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Expression plasticity of Phlebotomus papatasi salivary gland genes in distinct ecotopes through the sand fly season

Overview of attention for article published in BMC Ecology, January 2011
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1 tweeter

Citations

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33 Mendeley
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Title
Expression plasticity of Phlebotomus papatasi salivary gland genes in distinct ecotopes through the sand fly season
Published in
BMC Ecology, January 2011
DOI 10.1186/1472-6785-11-24
Pubmed ID
Authors

Iliano V Coutinho-Abreu, Rami Mukbel, Hanafi A Hanafi, Emad Y Fawaz, Shabaan S El-Hossary, Mariha Wadsworth, Gwen Stayback, Dilkushi A Pitts, Mahmoud Abo-Shehada, David F Hoel, Shaden Kamhawi, Marcelo Ramalho-Ortigão, Mary Ann McDowell

Abstract

Sand fly saliva can drive the outcome of Leishmania infection in animal models, and salivary components have been postulated as vaccine candidates against leishmaniasis. In the sand fly Phlebotomus papatasi, natural sugar-sources modulate the activity of proteins involved in meal digestion, and possibly influence vectorial capacity. However, only a handful of studies have assessed the variability of salivary components in sand flies, focusing on the effects of environmental factors in natural habitats. In order to better understand such interactions, we compared the expression profiles of nine P. papatasi salivary gland genes of specimens inhabiting different ecological habitats in Egypt and Jordan and throughout the sand fly season in each habitat.

Twitter Demographics

The data shown below were collected from the profile of 1 tweeter who shared this research output. Click here to find out more about how the information was compiled.

Mendeley readers

The data shown below were compiled from readership statistics for 33 Mendeley readers of this research output. Click here to see the associated Mendeley record.

Geographical breakdown

Country Count As %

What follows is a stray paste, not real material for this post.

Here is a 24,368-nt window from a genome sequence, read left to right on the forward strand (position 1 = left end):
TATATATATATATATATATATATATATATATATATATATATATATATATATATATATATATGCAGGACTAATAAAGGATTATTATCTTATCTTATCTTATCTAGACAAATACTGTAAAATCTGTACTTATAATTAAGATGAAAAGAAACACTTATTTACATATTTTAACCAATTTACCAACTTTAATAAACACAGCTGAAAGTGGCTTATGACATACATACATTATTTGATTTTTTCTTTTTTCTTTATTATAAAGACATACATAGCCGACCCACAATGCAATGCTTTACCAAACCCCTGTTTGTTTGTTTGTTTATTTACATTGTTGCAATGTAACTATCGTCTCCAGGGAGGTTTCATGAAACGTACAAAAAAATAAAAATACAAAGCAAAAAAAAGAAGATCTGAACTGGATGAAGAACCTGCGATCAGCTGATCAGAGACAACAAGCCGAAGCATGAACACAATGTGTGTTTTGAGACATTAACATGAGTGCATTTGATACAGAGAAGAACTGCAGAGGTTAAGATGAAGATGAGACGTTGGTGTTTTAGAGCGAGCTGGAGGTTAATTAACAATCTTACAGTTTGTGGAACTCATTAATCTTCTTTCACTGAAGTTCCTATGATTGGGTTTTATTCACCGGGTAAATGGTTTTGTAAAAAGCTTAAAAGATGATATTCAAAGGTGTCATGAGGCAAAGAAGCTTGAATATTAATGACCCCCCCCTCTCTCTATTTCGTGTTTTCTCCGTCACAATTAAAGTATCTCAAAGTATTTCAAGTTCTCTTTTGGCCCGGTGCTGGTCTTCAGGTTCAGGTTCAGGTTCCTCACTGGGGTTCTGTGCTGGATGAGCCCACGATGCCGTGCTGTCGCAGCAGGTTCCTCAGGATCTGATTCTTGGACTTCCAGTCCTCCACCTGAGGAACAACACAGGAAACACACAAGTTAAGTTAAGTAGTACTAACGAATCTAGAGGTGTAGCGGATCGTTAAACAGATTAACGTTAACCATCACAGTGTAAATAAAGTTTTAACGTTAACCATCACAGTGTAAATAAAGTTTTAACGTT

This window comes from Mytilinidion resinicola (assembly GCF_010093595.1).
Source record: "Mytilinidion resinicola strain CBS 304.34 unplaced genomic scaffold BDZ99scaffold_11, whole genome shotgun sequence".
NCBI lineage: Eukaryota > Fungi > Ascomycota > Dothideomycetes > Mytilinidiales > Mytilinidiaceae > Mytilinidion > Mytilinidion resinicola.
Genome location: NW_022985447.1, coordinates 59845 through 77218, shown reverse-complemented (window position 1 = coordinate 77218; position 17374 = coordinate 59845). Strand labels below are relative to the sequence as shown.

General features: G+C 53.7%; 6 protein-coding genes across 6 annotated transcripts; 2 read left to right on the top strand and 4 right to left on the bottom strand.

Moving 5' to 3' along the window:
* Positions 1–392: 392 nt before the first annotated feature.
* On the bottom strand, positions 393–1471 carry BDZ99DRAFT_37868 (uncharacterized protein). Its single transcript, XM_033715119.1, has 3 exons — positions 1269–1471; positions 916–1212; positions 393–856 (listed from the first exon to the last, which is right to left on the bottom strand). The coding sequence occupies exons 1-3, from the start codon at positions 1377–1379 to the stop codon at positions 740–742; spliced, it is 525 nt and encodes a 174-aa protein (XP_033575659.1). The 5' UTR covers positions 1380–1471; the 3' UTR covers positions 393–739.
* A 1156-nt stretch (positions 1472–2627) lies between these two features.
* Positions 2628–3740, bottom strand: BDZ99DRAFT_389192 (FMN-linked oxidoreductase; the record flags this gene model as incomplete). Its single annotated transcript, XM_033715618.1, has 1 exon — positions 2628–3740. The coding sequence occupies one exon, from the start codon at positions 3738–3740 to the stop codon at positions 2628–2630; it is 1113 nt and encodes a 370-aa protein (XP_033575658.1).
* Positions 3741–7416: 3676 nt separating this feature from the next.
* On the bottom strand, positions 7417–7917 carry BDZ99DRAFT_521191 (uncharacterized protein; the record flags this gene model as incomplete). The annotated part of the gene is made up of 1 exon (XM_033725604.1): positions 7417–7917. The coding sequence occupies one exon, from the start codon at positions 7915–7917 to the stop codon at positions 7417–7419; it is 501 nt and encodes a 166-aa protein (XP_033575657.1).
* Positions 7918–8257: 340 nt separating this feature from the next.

United Kingdom 1 3%
Argentina 1 3%
Unknown 31 94%

Demographic breakdown

Readers by professional status Count As %
Researcher 9 27%
Student > Ph. D. Student 6 18%
Student > Master 5 15%
Professor > Associate Professor 3 9%
Professor 2 6%
Other 5 15%
Unknown 3 9%
Readers by discipline Count As %
Agricultural and Biological Sciences 17 52%
Veterinary Science and Veterinary Medicine 4 12%
Biochemistry, Genetics and Molecular Biology 3 9%
Nursing and Health Professions 1 3%
Environmental Science 1 3%
Other 3 9%
Unknown 4 12%

Attention Score in Context

This research output has an Altmetric Attention Score of 1. This is our high-level measure of the quality and quantity of online attention that it has received. This Attention Score, as well as the ranking and number of research outputs shown below, was calculated when the research output was last mentioned on 17 October 2011.
All research outputs
#7,785,056
of 12,409,853 outputs
Outputs from BMC Ecology
#238
of 311 outputs
Outputs of similar age
#61,809
of 104,159 outputs
Outputs of similar age from BMC Ecology
#6
of 7 outputs
Altmetric has tracked 12,409,853 research outputs across all sources so far. This one is in the 23rd percentile – i.e., 23% of other outputs scored the same or lower than it.
So far Altmetric has tracked 311 research outputs from this source. They typically receive a lot more attention than average, with a mean Attention Score of 13.4. This one is in the 17th percentile – i.e., 17% of its peers scored the same or lower than it.
Older research outputs will score higher simply because they've had more time to accumulate mentions. To account for age we can compare this Altmetric Attention Score to the 104,159 tracked outputs that were published within six weeks on either side of this one in any source. This one is in the 24th percentile – i.e., 24% of its contemporaries scored the same or lower than it.
We're also able to compare this research output to 7 others from the same source and published within six weeks on either side of this one.